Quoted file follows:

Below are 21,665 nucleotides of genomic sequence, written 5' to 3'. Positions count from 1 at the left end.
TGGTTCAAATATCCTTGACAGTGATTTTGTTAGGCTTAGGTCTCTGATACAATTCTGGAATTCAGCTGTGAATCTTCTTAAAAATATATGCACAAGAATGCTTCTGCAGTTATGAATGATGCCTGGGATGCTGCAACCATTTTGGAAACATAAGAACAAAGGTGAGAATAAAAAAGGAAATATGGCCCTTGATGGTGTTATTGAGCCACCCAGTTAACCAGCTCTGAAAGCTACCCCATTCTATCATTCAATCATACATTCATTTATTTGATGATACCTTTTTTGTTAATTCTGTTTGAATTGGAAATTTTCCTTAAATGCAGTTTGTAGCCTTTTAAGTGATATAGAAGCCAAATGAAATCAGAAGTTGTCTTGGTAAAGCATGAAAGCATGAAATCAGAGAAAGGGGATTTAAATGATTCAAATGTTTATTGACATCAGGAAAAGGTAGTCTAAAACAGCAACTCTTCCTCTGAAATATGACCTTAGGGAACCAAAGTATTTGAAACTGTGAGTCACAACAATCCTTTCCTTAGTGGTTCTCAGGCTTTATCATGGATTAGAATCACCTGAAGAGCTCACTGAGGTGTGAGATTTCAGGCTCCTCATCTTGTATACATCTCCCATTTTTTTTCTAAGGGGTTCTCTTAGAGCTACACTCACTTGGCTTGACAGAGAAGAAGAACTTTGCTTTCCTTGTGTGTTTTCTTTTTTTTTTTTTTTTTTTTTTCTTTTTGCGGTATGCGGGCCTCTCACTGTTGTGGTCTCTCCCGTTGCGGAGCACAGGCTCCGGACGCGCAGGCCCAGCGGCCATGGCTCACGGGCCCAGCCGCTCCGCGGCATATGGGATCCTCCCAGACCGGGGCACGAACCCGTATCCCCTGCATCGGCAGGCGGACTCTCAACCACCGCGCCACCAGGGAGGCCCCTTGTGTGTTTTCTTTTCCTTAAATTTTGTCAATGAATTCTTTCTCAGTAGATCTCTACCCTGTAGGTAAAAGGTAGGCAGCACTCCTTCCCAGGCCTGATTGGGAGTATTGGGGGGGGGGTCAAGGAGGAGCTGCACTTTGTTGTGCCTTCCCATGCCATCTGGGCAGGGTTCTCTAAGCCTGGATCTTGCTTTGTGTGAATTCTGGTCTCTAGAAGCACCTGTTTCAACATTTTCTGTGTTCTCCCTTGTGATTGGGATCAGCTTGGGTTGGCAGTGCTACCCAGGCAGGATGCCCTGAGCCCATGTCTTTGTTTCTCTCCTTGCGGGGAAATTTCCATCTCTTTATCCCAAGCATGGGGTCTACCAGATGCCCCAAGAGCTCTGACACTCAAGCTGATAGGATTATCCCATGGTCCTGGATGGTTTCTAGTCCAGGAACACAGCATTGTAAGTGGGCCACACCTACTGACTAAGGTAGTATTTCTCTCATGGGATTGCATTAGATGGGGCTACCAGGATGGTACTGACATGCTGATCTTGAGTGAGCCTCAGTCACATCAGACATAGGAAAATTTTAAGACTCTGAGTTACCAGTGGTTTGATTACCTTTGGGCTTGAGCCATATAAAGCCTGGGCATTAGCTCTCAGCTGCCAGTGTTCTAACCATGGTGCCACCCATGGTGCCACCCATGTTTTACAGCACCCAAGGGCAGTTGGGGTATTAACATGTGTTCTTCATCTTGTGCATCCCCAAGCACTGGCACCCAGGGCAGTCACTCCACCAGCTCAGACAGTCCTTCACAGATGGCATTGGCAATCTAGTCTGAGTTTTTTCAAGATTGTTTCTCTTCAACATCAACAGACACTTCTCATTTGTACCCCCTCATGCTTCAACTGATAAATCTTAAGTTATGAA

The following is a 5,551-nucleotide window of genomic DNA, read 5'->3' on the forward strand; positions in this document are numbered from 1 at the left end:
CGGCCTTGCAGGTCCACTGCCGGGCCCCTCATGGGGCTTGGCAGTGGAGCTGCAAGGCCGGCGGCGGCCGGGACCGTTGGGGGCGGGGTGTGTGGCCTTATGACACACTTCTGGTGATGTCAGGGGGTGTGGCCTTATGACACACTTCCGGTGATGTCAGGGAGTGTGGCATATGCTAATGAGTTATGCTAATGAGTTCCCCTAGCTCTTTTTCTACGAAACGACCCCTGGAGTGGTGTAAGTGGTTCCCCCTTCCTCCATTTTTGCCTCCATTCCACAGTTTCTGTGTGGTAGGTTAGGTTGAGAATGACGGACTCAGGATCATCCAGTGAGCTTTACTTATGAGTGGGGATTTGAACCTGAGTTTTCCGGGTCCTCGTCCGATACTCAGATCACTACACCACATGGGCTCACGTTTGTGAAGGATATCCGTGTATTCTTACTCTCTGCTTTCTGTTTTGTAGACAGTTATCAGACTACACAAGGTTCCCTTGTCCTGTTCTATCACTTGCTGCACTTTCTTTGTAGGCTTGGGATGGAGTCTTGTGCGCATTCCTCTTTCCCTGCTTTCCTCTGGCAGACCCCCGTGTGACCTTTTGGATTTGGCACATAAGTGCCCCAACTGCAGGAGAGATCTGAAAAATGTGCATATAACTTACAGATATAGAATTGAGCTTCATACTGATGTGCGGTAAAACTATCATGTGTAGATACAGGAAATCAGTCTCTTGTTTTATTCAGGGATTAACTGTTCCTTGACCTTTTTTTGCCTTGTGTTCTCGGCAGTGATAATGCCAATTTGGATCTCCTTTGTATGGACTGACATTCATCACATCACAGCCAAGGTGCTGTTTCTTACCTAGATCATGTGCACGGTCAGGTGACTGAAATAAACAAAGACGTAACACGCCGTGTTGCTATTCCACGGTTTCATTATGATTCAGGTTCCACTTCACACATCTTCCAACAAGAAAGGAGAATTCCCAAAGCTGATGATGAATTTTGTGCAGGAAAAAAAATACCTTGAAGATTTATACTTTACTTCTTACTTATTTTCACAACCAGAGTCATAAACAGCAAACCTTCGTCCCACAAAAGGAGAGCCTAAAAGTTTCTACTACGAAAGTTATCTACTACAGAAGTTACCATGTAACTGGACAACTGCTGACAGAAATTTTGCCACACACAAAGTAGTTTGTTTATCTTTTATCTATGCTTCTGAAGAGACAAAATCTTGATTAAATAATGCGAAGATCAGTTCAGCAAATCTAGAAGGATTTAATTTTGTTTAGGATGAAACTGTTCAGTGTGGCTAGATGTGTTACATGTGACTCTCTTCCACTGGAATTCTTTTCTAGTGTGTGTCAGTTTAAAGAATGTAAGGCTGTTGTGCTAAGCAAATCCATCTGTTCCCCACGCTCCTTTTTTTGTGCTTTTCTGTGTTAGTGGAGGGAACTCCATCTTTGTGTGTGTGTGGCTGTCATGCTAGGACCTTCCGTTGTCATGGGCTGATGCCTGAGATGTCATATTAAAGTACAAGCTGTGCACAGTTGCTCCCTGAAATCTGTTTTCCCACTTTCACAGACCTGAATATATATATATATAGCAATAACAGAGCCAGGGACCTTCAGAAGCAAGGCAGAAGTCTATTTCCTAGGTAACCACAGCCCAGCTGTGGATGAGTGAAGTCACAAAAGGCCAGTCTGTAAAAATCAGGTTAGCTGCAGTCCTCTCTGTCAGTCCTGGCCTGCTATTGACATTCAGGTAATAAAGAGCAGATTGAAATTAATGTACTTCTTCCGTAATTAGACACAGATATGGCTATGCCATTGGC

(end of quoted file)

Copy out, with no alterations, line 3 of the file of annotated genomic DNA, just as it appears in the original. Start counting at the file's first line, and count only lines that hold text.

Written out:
The following is a 5,551-nucleotide window of genomic DNA, read 5'->3' on the forward strand; positions in this document are numbered from 1 at the left end: